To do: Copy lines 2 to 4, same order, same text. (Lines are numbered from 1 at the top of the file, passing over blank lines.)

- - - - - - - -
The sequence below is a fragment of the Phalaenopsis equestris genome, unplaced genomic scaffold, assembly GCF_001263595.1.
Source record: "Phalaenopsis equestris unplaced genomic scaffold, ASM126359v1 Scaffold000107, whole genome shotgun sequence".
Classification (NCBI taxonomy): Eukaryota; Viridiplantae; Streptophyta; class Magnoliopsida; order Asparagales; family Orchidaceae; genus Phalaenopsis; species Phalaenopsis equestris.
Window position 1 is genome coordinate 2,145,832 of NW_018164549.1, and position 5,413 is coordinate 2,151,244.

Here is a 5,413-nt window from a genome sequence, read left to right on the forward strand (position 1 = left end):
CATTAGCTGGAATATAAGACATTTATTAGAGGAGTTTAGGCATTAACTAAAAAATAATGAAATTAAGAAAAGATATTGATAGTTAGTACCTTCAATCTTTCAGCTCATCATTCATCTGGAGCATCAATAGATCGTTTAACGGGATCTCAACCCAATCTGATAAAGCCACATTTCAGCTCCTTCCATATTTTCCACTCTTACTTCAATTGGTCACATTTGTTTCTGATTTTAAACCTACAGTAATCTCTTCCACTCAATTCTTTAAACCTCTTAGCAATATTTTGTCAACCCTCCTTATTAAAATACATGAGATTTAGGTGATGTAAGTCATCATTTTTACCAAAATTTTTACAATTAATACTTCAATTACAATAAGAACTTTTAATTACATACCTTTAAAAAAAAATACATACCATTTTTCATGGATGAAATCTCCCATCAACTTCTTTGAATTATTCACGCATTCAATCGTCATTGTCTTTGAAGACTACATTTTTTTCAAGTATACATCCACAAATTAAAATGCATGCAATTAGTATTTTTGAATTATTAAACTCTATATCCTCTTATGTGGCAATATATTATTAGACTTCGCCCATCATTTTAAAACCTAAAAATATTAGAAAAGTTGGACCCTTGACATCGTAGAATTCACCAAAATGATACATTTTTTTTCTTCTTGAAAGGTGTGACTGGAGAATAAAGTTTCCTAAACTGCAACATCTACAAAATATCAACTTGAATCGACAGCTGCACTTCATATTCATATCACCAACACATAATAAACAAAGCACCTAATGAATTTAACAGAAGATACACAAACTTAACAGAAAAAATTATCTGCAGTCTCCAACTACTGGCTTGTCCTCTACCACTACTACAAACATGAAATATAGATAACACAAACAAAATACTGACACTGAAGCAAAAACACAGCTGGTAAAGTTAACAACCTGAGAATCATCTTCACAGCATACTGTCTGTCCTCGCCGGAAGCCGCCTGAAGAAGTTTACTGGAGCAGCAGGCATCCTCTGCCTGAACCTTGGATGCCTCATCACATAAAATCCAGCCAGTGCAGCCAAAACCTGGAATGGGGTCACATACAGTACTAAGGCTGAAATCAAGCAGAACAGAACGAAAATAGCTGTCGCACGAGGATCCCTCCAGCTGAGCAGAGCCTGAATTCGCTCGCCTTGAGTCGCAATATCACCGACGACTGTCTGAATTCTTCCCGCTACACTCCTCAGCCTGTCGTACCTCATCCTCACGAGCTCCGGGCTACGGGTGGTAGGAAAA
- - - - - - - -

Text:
Source record: "Phalaenopsis equestris unplaced genomic scaffold, ASM126359v1 Scaffold000107, whole genome shotgun sequence".
Classification (NCBI taxonomy): Eukaryota; Viridiplantae; Streptophyta; class Magnoliopsida; order Asparagales; family Orchidaceae; genus Phalaenopsis; species Phalaenopsis equestris.
Window position 1 is genome coordinate 2,145,832 of NW_018164549.1, and position 5,413 is coordinate 2,151,244.